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judicature of most countries which have attained a certain degree of political refinement, have assumed to themselves a right of adminisiering justice in particular insances, by certain equitable princi. ples, which they think more likely to answer the general ends of jus. tice, than a rigid adherence to law; and where law is silent, to supply its defects by provisions of their own. These privileges were allowed the Prætor by the law of Rome ; in virtue of them he pronounced decrees, the general object of which had sometimes a currective, and sometimes a suppletory operation on the subsisting laws. They were innovations; but it may be questioned, whether any part of the Prætor's law was a greater innovation on the subsisting jurisprudence of the country, than the decisions of English courts of equity on the statute of uses and the statute of frauds.-4thly. The laws of every country allow its courts a considerable degree of power and discretion in regulating the forms of their proceedings, and carrying them into effect; further than this, the Prætor's power of publishing an edict, signifying the rules by which he intended the proceedings of his courts should be directed, does not appear to have extended. These observations may serve to explain the riature of the Prætor's jurisdiction, and to shew that the exercise of his judicial authority was not so extravagant or irregular as it has sometimes been described.”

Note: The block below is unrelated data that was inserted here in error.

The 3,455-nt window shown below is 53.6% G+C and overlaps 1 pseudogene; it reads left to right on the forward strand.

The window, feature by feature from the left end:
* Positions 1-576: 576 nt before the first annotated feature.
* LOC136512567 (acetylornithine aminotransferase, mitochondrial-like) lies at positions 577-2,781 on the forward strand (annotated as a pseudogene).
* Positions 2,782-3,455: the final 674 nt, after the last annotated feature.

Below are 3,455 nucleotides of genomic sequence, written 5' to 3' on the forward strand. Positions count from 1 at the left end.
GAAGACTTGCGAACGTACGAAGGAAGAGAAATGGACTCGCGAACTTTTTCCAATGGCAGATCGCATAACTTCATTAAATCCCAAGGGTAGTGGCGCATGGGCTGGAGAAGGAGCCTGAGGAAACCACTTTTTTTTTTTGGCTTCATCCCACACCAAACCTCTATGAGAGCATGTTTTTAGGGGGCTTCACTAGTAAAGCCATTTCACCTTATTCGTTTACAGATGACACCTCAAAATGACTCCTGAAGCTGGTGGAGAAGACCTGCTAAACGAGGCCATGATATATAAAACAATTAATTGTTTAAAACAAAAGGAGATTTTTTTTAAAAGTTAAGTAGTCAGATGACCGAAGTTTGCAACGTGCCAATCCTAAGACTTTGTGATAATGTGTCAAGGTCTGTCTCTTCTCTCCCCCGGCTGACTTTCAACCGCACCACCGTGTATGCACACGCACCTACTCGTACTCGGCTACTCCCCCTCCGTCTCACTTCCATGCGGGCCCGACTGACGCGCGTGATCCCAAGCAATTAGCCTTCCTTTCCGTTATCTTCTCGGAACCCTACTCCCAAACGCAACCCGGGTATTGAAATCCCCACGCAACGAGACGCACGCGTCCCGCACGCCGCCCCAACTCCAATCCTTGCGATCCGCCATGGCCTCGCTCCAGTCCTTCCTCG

Speaking of the council of Constance, Mr. Butler gives a remarkable instance of that spirit of jealousy which has ever distinguished a neighbouring nation in all her transactions concerning this country. After observing that a succinct and impartial history of the Transactions and Concordats between sovereigns and the See of Rome is wanting, and that the papal arrangements with Bonaparte would not be the least curious part of such a work, he observes,

" Separate histories have been written of the councils of Busil, Pisa, and Constance, hy M. L'Enfant, a Lutheran minister : that of the council of Constance is the best written; it contains an account of a fact of importance to the English nation, but not generally mentioned by her historians—that the French ambassadors contended before the council of Constance, that Christendom was divided into the four great nations of Europe, Italy, Germany, France, and Spain ; and that iill the lesser nations, among which they reckoned England, were comprehended under one or other of them ; but the English asserted, and their claim was allowed by the council, that the British islands should be considered a fifth and coordinate nation, and entitled to an equal vote with the others.”